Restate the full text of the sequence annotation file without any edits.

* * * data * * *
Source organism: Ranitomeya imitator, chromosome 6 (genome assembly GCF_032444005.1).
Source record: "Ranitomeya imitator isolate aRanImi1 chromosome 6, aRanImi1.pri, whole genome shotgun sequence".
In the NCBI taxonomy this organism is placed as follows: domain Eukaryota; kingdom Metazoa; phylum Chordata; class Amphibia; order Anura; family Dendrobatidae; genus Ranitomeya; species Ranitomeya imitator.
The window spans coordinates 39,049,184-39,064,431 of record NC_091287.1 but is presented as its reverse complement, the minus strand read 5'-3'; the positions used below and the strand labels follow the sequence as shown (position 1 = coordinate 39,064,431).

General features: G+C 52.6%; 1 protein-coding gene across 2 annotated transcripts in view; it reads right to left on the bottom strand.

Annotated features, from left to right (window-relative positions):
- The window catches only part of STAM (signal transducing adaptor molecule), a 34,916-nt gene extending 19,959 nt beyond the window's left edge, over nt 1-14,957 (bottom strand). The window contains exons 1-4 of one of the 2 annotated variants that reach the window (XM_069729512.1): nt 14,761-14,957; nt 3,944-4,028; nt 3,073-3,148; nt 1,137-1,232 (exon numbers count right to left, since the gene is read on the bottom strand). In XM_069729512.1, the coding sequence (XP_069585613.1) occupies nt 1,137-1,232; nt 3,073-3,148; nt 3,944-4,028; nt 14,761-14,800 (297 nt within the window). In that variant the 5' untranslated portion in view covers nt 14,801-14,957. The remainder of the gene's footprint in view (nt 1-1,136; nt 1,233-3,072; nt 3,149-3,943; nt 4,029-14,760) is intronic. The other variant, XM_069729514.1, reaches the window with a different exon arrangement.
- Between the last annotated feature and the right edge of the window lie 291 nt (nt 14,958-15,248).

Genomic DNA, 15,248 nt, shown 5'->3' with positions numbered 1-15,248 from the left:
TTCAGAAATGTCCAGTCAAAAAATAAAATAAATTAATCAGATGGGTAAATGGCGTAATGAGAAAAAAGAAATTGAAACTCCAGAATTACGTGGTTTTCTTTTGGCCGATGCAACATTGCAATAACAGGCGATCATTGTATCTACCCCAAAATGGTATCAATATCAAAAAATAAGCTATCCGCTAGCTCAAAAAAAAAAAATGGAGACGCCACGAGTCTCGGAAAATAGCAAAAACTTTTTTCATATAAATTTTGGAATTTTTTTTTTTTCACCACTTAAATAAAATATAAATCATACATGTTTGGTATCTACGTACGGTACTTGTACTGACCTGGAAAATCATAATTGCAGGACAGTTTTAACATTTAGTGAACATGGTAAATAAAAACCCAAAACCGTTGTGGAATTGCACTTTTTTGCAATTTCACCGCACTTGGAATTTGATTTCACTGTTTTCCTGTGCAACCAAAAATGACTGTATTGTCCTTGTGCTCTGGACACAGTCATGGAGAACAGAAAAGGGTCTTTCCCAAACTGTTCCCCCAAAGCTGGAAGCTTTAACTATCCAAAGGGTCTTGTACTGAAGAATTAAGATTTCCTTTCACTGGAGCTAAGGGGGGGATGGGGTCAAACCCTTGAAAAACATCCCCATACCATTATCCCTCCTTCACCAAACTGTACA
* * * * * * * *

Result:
Source organism: Ranitomeya imitator, chromosome 6 (genome assembly GCF_032444005.1).
Source record: "Ranitomeya imitator isolate aRanImi1 chromosome 6, aRanImi1.pri, whole genome shotgun sequence".
In the NCBI taxonomy this organism is placed as follows: domain Eukaryota; kingdom Metazoa; phylum Chordata; class Amphibia; order Anura; family Dendrobatidae; genus Ranitomeya; species Ranitomeya imitator.
The window spans coordinates 39,049,184-39,064,431 of record NC_091287.1 but is presented as its reverse complement, the minus strand read 5'-3'; the positions used below and the strand labels follow the sequence as shown (position 1 = coordinate 39,064,431).

General features: G+C 52.6%; 1 protein-coding gene across 2 annotated transcripts in view; it reads right to left on the bottom strand.

Annotated features, from left to right (window-relative positions):
- The window catches only part of STAM (signal transducing adaptor molecule), a 34,916-nt gene extending 19,959 nt beyond the window's left edge, over nt 1-14,957 (bottom strand). The window contains exons 1-4 of one of the 2 annotated variants that reach the window (XM_069729512.1): nt 14,761-14,957; nt 3,944-4,028; nt 3,073-3,148; nt 1,137-1,232 (exon numbers count right to left, since the gene is read on the bottom strand). In XM_069729512.1, the coding sequence (XP_069585613.1) occupies nt 1,137-1,232; nt 3,073-3,148; nt 3,944-4,028; nt 14,761-14,800 (297 nt within the window). In that variant the 5' untranslated portion in view covers nt 14,801-14,957. The remainder of the gene's footprint in view (nt 1-1,136; nt 1,233-3,072; nt 3,149-3,943; nt 4,029-14,760) is intronic. The other variant, XM_069729514.1, reaches the window with a different exon arrangement.
- Between the last annotated feature and the right edge of the window lie 291 nt (nt 14,958-15,248).

Genomic DNA, 15,248 nt, shown 5'->3' with positions numbered 1-15,248 from the left:
TTCAGAAATGTCCAGTCAAAAAATAAAATAAATTAATCAGATGGGTAAATGGCGTAATGAGAAAAAAGAAATTGAAACTCCAGAATTACGTGGTTTTCTTTTGGCCGATGCAACATTGCAATAACAGGCGATCATTGTATCTACCCCAAAATGGTATCAATATCAAAAAATAAGCTATCCGCTAGCTCAAAAAAAAAAAATGGAGACGCCACGAGTCTCGGAAAATAGCAAAAACTTTTTTCATATAAATTTTGGAATTTTTTTTTTTTCACCACTTAAATAAAATATAAATCATACATGTTTGGTATCTACGTACGGTACTTGTACTGACCTGGAAAATCATAATTGCAGGACAGTTTTAACATTTAGTGAACATGGTAAATAAAAACCCAAAACCGTTGTGGAATTGCACTTTTTTGCAATTTCACCGCACTTGGAATTTGATTTCACTGTTTTCCTGTGCAACCAAAAATGACTGTATTGTCCTTGTGCTCTGGACACAGTCATGGAGAACAGAAAAGGGTCTTTCCCAAACTGTTCCCCCAAAGCTGGAAGCTTTAACTATCCAAAGGGTCTTGTACTGAAGAATTAAGATTTCCTTTCACTGGAGCTAAGGGGGGGATGGGGTCAAACCCTTGAAAAACATCCCCATACCATTATCCCTCCTTCACCAAACTGTACA